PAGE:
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About Barlowjc

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  1. Engine mount failed completely, ie most likely the bolts snapped. The bolts need replacing on this car when you do a cam belt as they are designed to shear in an accident. If you don't replace them and reuse the old ones they can fail several 1000 miles after the cam belt has been changed. As a result the Engine shifted (dramatically, I suggest you Google it), cam belt shredded and clutch went to floor (clutch / gear box issue). Vehicle is undrivable and had to be towed back to the garage. Dealer has had the car 4 months and other than confirming (last week) that the engine mount has failed, has provided any other info in the car. However all of this is irrelevant, as has nothing to do with my question.
  2. Have they promised a refund in writing or verbally? Either way write a reply stating that you will take them to court unless a refund is in your ac within 14 days. Follow up all conversations with a written confirmation of what was said/agreed by both parties. Im sure if you issue court docs then theyll pay. You just need to be confident and firm with the law.
  3. I didn't dispute the milage on the sales receipt, I just asked the law firm to confirm I'd only completed 150miles. They are the ones disputing it, and have provided admission that the dealer rounded it up. Im waiting on reply at the moment to see if he'll fight the bank, they issued the chargeback based on supply of faulty goods. The issues on the invoice won't come into play. It was a 10+ year old Vw Touran and approx 3.5k. Which is approx market value for the car considering age and mileage. My point is that he didnt check if the car was on good condition prior to selling or advertising it he's in the wrong. He may not have known that there was a fault with the car, but thats the issue. He should have checked it over prior to taking a deposit.
  4. He is, but the point Is had I known his primary business was body repairs rather than car trading I wouldn't have bought from him. Trading under a trading name which is different to your company name is legal as long as you declare it and show it on all company paperwork and especially sales receipts. It's also an obstruction, as without a company name and number on the sales invoice its more difficult to prove who you are dealing/trading with. After my letter pointing this out he has subsequently updated his Web site with the correct company info.
  5. ok, in response to Oddjobbob's now deleted ? quote. law regards not including his correct company contact info: The Company, Limited Liability Partnership and Business (Names and Trading Disclosures) Regulations 2015 section 25 (1), they should disclose appropriated information as set out in section 25 (2)(b)(a) incorrectly writing the mileage on a sales invoice is a breach under the Consumer Protection from Unfair Trading Regulations 2008. It has to be the exact mileage on the day of sale, not one mile under or over. its apparently approx 900+ in my case which works in my favour with the vehicle breakdown and right to reject (for repair, which i requested at the time, not a refund), but neither i nor he knows what the correct mileage is on the day of sale, that's one reason why its the law. Putting the car through mechanical due diligence prior to putting it up for sale or on a forecourt is also covered under Consumer Protection from Unfair Trading Regulations 2008.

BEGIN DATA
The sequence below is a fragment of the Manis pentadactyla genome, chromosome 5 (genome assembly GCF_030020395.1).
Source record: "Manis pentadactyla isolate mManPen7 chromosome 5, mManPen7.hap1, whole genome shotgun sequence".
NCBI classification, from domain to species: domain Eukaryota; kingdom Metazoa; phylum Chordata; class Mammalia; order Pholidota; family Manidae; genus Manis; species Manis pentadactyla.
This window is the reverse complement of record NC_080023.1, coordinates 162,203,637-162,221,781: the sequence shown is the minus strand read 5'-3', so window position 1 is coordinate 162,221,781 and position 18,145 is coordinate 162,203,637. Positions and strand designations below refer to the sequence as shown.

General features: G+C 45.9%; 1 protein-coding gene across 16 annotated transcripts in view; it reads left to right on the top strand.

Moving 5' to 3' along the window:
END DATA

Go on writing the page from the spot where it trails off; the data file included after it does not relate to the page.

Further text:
6. Ok, 1st post on here so bare with me.... Bought a car in mid Feb this year for 3.5k, 6weeks later an engine mount fails and the dealer tries to fob off with "I'll get it fixed for you at trade cost". I use my right to reject and compose a letter to demand it repaired under the CRA. At this point I find out that the dealer xxx motor company, is actually xxxx body repairs (I won't name and shame as we are still in dispute). The sales invoice hadn't included this info and I wasn't made aware at time of sale. If I'd known I was buying from a body repair shop I wouldn't have bought the vehicle. The company director is also his wife, but under her maiden name on companies house. So it took me a bit of FB stalking and 2hrs searching on companies house to even be sure who to reject the vehicle to. I get no responce, so compose another letter, giving more detail on the fault and why I'm rejecting. Then get a letter back from "law firm". Basically saying it's an old car so it'll break down, deal with it. I reply with chapter and verse, an mention that their 'member' did not disclose who they are on the sales receipt along with a request to confirm the milage at time of sale as my invoice says exactly 75,000. So in the eyes of the law I had completed only 150miles.balso for copies of a service check on the vehicle and or pdi as I have no copies given to me at time of sale. They come back two weeks later with, yes the dealer rounded up the milage on the sales receipt! (illegal) And have included a copy of a pdi and service. Turns out the service check was completed after I'd laid down my deposit and taken for a test drive (also illegal) . So he had no idea the condition of the vehicle when he put it on the forecourt, I took a testdrive in what could have been a death trap. At this point Ive already contacted the back for a chargeback. Which has gone into my bank account, but he can still dispute in the next 6 weeks. I've responded to "law firm" with your member has committed a criminal offence(s) and I'll take it to small claims if he tries to refute the chargeback. Due to the severity of the above and flat refusal of liability on the dealers part I've also reported direct to the local trading standards with the above info and evidence to back it up. Now I'm happy to take home to scc if required as I'm 100% I'd get cost of the car back just on the mis selling of the vehicle under the wrong trading name. However, how likely are trading standards to take action and if so how do I find out if they have? He's basically only checking cars after they are sold (if at all as service check sheet could have been completed at any point in the last 4 months), and is pretending his main trade is a car dealership rather than a body repair shop. He could potentially be taking vehicles that have come through the body repair shop, offering customers a part ex and doing a quick fix to what could be prang on a vehicle and then selling on for big profit through the sales site (what I suspect with my car due to the type of fail and his reaction on the phone). Oh and here is the crux, he also didn't include Ltd on the sales invoice (or any other documents) so he or his wife could be personally liable rather that the Ltd company she is director of (there is a case law which proves this). If I do have to take to scc - who do I serve against? The Ltd Co. He who sold the car and signed the invoice or her who is sole director of the Ltd company? This could end up losing him his marriage as well as business.